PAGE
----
Five years ago, the United States was struck by the most devastating terrorist attack in its history. Subsequent investigations indicated that al-Qaida, a radical Islamic group led by Osama bin Laden, was responsible for the terrorist assaults that killed almost 3,000 people.

The attacks of September 11, 2001 launched President Bush's global "war on terror" - a struggle that is still going on five years later.

The first target was Afghanistan, where the Taleban government was harboring al-Qaida and Osama bin Laden. A U.S.-led coalition ousted the Taleban, but Osama bin Laden remains at large, believed to be hiding in the rugged terrain between Afghanistan and Pakistan.

American Enterprise Institute terrorism expert Danielle Pletka says al-Qaida has been significantly weakened since the beginning of the Bush administration's "war on terror."

"They are constantly under assault. Their financial lifelines have dried up. Their weaponry has dried up. Anytime your leader is hiding in a cave, it is hard to say that you are in the same strong position you were in when you were living in a mansion," noted Pletka.

Many experts agree that the "war on terror" has been successful in degrading al-Qaida's operational capabilities.

One of those is Brian Jenkins, a leading authority on terrorism working for the RAND Corporation. But he says the U.S. and its allies have not been successful in denting al-Qaida's determination to continue its "jihad," or holy war, against the West.

"We have not blocked their communications. We have not blunted their message. We have not impeded their recruiting, nor have we prevented them from planning and preparing new terrorist attacks. There have been close to 30 communications from Osama bin Laden himself since 9/11 - a greater number from his lieutenant [Ayman] Al-Zawahiri," said Jenkins. "The fact that they can, despite the security risks involved, still deliver videotapes and audiotapes to television stations, indicates an ability to deliver other things. If they can get a tape to al-Jazeera, they can get a secret message to someone else, and it suggests that it would be premature to write off the center."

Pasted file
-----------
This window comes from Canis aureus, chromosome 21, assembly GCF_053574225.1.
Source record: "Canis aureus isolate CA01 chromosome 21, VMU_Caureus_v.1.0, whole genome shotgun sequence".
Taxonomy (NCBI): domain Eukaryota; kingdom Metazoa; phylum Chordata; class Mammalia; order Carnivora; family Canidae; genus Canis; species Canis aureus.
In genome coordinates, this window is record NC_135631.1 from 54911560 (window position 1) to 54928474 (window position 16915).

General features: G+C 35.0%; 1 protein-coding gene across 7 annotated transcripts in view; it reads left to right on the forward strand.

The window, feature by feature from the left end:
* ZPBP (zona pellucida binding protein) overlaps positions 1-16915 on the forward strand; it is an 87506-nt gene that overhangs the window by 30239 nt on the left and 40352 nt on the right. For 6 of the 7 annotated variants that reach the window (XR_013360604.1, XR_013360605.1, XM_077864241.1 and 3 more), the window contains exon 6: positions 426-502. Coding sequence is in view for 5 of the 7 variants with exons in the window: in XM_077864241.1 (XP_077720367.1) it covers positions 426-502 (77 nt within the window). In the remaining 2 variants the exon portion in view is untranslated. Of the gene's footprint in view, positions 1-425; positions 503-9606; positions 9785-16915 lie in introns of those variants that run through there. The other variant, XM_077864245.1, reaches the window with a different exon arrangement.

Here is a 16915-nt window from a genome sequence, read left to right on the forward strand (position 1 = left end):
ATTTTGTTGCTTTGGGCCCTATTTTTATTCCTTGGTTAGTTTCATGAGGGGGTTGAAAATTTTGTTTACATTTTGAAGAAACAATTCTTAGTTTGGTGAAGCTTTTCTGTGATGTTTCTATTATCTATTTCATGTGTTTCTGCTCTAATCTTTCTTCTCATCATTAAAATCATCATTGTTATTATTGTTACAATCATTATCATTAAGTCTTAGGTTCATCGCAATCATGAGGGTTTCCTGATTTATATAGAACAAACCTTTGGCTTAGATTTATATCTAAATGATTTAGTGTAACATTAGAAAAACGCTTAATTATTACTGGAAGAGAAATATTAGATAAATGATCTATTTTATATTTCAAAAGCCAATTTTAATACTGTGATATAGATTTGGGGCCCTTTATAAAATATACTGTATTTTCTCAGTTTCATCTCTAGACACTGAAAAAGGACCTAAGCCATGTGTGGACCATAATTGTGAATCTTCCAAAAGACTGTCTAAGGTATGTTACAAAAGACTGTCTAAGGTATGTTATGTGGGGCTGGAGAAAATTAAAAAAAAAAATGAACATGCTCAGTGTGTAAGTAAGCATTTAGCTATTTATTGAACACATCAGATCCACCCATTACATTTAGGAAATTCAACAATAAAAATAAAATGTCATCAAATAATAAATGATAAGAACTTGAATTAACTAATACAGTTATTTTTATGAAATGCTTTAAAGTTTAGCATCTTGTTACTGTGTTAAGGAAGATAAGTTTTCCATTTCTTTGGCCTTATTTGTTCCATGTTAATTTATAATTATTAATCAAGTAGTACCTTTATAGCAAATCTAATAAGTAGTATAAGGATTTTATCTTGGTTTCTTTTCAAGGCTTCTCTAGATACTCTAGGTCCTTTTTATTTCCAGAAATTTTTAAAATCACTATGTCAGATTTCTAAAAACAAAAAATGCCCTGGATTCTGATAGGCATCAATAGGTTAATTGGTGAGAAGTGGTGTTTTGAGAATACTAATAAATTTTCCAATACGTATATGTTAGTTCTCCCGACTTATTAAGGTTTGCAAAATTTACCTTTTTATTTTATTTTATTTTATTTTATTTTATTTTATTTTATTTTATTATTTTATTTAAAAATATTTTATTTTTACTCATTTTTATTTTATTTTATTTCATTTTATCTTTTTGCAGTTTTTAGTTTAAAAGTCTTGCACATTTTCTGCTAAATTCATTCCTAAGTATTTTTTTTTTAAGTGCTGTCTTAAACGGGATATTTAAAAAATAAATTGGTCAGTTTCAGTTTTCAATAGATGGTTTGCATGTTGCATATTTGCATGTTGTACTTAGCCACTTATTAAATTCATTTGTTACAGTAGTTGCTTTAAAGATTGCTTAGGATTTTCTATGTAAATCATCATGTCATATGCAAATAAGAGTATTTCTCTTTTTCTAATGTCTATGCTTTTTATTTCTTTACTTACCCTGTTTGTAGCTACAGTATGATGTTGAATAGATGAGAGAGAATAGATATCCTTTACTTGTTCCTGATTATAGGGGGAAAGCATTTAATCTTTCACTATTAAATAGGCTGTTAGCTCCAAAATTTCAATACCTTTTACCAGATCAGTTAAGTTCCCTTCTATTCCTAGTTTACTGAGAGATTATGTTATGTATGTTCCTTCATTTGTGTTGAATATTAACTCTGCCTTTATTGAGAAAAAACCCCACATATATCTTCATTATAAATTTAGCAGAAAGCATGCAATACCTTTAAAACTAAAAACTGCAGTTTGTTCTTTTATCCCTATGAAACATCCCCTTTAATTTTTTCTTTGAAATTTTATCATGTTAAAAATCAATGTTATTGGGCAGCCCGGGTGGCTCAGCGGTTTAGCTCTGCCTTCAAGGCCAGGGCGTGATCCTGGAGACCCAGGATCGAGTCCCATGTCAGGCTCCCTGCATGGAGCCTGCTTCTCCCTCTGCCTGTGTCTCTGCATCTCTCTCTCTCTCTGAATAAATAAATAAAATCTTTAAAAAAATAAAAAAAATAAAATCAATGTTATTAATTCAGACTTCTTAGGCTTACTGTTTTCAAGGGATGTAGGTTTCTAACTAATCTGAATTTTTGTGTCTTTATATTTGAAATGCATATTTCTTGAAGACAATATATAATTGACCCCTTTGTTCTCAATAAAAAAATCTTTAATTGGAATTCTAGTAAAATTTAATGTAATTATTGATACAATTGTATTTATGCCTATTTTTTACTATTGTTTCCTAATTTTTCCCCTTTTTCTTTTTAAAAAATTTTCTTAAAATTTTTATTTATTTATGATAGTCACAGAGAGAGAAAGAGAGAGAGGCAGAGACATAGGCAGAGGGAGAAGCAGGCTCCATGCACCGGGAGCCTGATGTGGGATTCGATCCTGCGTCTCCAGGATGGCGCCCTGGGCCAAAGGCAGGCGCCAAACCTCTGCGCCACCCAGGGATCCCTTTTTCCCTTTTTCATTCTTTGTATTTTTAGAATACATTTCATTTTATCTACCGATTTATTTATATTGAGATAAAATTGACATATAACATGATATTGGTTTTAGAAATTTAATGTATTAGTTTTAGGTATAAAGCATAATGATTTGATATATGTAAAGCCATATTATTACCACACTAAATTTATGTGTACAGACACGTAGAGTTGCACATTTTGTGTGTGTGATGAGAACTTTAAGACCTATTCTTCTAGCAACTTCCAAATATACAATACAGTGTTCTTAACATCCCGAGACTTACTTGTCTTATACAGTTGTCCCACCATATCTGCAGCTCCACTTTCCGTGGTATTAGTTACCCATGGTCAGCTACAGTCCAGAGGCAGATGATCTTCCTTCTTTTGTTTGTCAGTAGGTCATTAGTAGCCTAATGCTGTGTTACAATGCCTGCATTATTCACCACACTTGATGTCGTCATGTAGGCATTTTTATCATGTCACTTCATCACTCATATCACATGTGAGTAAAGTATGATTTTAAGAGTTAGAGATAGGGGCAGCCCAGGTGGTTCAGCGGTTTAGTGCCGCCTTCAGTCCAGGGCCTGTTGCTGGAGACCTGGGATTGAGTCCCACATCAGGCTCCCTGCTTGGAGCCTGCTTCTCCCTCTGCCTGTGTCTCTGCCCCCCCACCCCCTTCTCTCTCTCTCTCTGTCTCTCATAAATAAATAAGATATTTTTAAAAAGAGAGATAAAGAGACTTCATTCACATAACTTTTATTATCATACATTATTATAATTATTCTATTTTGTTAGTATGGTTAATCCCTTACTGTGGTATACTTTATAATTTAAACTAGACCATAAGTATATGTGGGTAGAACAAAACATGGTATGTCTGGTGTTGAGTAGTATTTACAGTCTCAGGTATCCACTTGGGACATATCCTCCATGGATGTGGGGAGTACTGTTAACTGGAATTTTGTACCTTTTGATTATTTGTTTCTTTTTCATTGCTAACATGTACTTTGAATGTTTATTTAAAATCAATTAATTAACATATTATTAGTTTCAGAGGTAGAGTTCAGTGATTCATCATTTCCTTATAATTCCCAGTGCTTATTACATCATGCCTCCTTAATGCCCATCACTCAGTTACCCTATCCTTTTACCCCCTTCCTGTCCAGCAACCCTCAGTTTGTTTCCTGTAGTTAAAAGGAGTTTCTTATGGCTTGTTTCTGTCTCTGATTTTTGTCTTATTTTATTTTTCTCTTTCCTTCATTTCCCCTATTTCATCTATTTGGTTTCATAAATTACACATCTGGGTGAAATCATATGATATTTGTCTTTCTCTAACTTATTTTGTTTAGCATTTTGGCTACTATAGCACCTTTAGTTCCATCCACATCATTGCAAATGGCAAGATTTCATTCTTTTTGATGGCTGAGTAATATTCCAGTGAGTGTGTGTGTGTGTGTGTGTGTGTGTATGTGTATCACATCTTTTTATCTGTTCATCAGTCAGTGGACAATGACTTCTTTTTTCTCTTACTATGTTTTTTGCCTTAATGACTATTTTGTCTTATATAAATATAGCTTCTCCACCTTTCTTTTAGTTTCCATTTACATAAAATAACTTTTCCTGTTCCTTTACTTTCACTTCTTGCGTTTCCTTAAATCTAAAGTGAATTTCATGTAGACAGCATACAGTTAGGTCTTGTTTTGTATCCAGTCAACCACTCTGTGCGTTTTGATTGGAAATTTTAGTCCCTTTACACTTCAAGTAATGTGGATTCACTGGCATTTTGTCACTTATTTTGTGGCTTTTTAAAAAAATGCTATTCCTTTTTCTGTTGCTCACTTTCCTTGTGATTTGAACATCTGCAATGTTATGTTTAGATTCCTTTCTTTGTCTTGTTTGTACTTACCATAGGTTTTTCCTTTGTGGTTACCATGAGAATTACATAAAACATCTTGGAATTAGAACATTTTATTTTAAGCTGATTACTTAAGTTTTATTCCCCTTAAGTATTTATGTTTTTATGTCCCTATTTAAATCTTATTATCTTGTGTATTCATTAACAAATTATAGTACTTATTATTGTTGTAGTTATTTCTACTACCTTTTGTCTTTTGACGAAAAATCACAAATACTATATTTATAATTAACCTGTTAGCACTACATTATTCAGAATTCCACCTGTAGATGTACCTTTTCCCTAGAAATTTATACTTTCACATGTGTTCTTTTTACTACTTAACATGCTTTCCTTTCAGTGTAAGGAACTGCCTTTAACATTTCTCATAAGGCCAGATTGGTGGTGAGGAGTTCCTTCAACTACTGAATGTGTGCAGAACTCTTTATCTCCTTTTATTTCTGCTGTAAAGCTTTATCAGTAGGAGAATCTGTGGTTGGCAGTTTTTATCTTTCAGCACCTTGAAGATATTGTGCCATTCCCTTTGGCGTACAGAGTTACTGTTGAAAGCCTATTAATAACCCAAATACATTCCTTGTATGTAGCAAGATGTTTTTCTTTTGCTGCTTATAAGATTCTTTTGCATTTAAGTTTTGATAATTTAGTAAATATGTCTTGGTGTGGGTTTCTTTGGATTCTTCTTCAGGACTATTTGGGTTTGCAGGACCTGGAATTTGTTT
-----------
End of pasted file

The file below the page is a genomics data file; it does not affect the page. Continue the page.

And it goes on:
Jenkins says since 9/11, al-Qaida has transformed itself into something other than a radical Islamist group.

"Al-Qaida has transcended its historic organizational skin to become an ideology, and I think it is probably more correct today to speak of the 'jihadist enterprise' which is inspired by al-Qaida's ideology," he continued. "Now that may include the veterans of the original terrorist organization. It includes a new cohort of fighters who are gaining their experience and skills in Afghanistan and Iraq today. It includes affiliated groups in Indonesia, in Egypt, in Algeria, in Saudi Arabia. And it includes those self-radicalizing entities who may not have any organizational connections with the historic al-Qaida, or any center at all, but who self-radicalize and who, on the appeal of al-Qaida's message, turn themselves into weapons."

Jenkins says since al-Qaida is now an ideology, the removal of Osama bin Laden would have less effect on the whole terrorist enterprise now than it would have had four or five years ago.

"The fact that he has been able to survive, the fact that he has formulated this narrative over the past five years, the fact that this ideology has spread via the internet and other means of communications throughout the globe, does suggest that his departure now, while it would have some impact, psychological impact, would not necessarily lead to the demise of the enterprise itself," explained Jenkins.

Given the international scope of the terrorist threat, Jenkins and others believe the "war on terror" will go on for a long time. Experts say a successful outcome will involve a combination of vigilance at home and increased international cooperation.